Mission Based Businesses
I've talked a fair bit here about the passion for the problem being an important part of entrepreneurial success. I was reminded of that when I read Max Chafkin's profile of Rob Kalin and Etsy this morning.
If you click on that link and read the entire piece, you'll come away wondering how Etsy can be a successful business. Rob does not come across as a business oriented person. And Etsy comes across like a big chaotic flea market. Both are sort of true. But Etsy is a very successful business, growing rapidly, making profits, cash flow, and very much a candidate to produce a lot more of both in the coming years.
What comes first at Etsy is the problem/mission. Etsy wants to make life easier and better for people who make things and who want to make money from doing that, either part time or full time. Etsy is about commerce between two people, one who makes something and one who wants to buy it. Rob even says in the article that trying to maximize shareholder value is "ridiculous," adding, "I couldn't run a company where you had to use that as an excuse for why it was doing things."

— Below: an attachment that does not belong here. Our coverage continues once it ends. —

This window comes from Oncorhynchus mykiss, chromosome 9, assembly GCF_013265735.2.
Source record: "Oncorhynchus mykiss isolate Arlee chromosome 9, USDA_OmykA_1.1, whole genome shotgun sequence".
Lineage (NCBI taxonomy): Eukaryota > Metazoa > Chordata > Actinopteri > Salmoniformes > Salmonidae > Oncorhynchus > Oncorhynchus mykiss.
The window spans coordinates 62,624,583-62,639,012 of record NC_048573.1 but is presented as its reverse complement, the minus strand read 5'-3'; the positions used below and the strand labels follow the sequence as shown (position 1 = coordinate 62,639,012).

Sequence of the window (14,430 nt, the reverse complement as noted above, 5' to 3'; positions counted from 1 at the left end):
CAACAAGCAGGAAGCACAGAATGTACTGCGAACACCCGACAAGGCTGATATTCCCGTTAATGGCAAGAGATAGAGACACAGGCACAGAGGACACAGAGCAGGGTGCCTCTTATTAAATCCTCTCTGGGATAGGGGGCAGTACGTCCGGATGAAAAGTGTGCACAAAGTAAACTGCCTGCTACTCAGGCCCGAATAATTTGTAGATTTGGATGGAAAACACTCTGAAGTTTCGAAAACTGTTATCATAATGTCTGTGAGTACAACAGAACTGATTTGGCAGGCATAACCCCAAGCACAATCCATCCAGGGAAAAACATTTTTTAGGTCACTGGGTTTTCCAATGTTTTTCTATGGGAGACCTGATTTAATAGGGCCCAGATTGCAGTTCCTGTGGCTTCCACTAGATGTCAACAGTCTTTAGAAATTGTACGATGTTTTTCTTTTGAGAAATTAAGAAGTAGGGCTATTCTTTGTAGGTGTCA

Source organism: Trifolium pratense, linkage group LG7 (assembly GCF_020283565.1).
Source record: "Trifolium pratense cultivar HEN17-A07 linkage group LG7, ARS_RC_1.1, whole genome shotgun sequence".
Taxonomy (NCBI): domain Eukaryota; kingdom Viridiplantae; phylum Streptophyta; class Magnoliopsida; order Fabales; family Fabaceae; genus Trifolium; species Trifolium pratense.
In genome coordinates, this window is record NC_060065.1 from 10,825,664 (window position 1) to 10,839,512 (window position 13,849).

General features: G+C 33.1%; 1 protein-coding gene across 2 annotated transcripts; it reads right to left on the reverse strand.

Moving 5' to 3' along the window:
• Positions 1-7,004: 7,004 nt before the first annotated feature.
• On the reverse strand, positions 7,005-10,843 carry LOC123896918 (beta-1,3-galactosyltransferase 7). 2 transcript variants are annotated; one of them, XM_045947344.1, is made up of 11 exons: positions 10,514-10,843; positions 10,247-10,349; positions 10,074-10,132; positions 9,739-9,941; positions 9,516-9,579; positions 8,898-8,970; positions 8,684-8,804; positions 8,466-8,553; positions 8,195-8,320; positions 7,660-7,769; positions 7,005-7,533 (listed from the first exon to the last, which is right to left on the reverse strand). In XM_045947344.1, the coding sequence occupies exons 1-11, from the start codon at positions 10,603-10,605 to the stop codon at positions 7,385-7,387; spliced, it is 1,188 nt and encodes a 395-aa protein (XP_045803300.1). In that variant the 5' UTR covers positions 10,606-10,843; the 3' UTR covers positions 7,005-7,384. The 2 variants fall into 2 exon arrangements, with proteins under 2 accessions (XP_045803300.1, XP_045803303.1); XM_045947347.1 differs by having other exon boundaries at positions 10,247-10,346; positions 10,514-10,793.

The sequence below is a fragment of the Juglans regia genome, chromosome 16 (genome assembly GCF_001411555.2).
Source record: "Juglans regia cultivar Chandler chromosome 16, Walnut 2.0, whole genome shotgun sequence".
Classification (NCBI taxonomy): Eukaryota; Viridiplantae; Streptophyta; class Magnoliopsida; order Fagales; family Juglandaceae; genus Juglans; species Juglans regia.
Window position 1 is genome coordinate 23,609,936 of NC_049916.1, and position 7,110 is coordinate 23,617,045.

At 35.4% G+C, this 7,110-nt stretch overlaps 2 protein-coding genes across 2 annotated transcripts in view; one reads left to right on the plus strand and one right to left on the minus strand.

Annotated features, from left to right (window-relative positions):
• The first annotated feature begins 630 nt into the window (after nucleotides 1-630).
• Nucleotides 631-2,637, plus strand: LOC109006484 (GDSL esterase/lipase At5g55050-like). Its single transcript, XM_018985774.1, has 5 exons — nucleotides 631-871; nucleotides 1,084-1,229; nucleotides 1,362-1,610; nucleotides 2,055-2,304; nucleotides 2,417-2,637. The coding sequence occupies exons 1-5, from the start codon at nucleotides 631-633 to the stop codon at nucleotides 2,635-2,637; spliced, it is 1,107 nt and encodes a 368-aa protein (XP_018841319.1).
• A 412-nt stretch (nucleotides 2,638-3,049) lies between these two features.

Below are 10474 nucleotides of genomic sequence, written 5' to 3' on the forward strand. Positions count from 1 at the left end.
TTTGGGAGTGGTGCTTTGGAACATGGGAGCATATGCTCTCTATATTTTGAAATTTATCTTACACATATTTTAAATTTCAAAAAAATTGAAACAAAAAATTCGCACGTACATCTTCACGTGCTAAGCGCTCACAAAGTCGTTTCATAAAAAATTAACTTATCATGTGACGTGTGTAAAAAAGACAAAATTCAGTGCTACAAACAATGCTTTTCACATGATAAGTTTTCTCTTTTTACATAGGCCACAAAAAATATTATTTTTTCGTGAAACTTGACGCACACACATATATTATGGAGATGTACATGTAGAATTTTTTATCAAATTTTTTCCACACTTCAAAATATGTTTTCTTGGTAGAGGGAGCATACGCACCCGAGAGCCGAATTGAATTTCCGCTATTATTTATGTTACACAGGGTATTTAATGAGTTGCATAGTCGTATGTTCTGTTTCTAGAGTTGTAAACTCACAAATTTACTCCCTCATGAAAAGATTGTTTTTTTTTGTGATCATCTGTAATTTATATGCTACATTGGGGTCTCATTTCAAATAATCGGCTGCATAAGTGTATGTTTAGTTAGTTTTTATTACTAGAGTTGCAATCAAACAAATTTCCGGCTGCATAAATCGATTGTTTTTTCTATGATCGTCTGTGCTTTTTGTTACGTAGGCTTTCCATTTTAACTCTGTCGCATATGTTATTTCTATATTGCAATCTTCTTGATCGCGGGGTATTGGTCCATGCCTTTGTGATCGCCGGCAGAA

And yet the shares our firm bought in Etsy back in 2006 have gone up in value more than 10x based on the last stock purchased in the company (last summer). One of the things I've learned over the years by working with special people like Rob is that you can create shareholder value as "exhaust" by focusing on an alternative mission, one that is closer to real problems faced by real people.
We look for that passion for solving a real problem when we meet with entrepreneurs. As my former partner Jerry says "those who are in it just for the money are not the ones to back". So true.